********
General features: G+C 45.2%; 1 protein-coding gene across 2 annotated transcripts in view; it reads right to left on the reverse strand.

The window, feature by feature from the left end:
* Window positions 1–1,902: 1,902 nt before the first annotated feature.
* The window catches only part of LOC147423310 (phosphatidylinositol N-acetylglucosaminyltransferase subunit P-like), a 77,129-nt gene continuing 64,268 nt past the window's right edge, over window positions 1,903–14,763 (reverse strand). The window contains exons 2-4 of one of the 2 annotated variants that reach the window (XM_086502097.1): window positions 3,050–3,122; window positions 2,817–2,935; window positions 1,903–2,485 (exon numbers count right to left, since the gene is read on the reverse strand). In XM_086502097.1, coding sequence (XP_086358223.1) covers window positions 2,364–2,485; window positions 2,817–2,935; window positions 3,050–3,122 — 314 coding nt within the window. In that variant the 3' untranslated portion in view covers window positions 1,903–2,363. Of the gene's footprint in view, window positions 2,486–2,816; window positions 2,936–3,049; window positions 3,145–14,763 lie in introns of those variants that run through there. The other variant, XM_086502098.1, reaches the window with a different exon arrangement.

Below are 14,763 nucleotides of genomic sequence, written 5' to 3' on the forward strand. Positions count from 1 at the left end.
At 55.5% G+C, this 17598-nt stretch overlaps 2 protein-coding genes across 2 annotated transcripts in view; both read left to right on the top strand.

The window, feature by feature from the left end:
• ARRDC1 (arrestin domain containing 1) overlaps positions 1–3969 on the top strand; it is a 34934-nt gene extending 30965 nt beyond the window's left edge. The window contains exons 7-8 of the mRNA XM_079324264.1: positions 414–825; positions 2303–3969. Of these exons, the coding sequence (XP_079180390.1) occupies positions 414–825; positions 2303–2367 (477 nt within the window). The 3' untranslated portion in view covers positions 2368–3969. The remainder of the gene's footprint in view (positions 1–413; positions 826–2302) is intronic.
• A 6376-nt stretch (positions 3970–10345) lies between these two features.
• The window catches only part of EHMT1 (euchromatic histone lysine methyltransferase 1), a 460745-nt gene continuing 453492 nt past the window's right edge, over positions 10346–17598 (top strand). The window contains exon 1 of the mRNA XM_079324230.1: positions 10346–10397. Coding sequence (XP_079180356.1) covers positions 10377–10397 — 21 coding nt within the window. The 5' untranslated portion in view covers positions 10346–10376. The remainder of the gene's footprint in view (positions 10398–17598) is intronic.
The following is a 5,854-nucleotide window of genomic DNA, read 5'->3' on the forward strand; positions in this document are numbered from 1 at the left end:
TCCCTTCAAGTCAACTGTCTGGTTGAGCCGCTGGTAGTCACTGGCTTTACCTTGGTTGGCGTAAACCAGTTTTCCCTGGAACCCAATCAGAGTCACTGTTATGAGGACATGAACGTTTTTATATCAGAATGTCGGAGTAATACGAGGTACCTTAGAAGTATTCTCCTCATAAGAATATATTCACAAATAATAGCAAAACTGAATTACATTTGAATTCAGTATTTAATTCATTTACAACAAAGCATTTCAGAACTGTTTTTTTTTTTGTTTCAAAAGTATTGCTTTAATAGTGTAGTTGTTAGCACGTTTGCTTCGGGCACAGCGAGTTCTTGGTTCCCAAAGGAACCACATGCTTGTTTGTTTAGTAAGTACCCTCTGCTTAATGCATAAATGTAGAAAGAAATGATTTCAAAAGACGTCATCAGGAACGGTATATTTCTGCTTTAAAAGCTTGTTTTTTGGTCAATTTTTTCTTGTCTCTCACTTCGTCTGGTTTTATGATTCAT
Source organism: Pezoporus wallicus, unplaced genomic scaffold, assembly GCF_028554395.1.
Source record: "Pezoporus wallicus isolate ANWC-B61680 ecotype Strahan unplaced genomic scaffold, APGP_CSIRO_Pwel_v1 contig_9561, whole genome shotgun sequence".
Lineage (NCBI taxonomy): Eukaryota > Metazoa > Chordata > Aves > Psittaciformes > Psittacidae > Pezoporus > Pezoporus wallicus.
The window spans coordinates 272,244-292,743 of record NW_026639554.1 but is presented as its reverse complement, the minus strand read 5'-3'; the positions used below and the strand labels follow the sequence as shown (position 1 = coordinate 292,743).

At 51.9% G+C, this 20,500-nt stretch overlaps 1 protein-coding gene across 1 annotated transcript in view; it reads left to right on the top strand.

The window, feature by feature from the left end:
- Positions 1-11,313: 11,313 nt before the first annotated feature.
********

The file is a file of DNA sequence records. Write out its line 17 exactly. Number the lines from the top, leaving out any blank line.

At 51.9% G+C, this 20,500-nt stretch overlaps 1 protein-coding gene across 1 annotated transcript in view; it reads left to right on the top strand.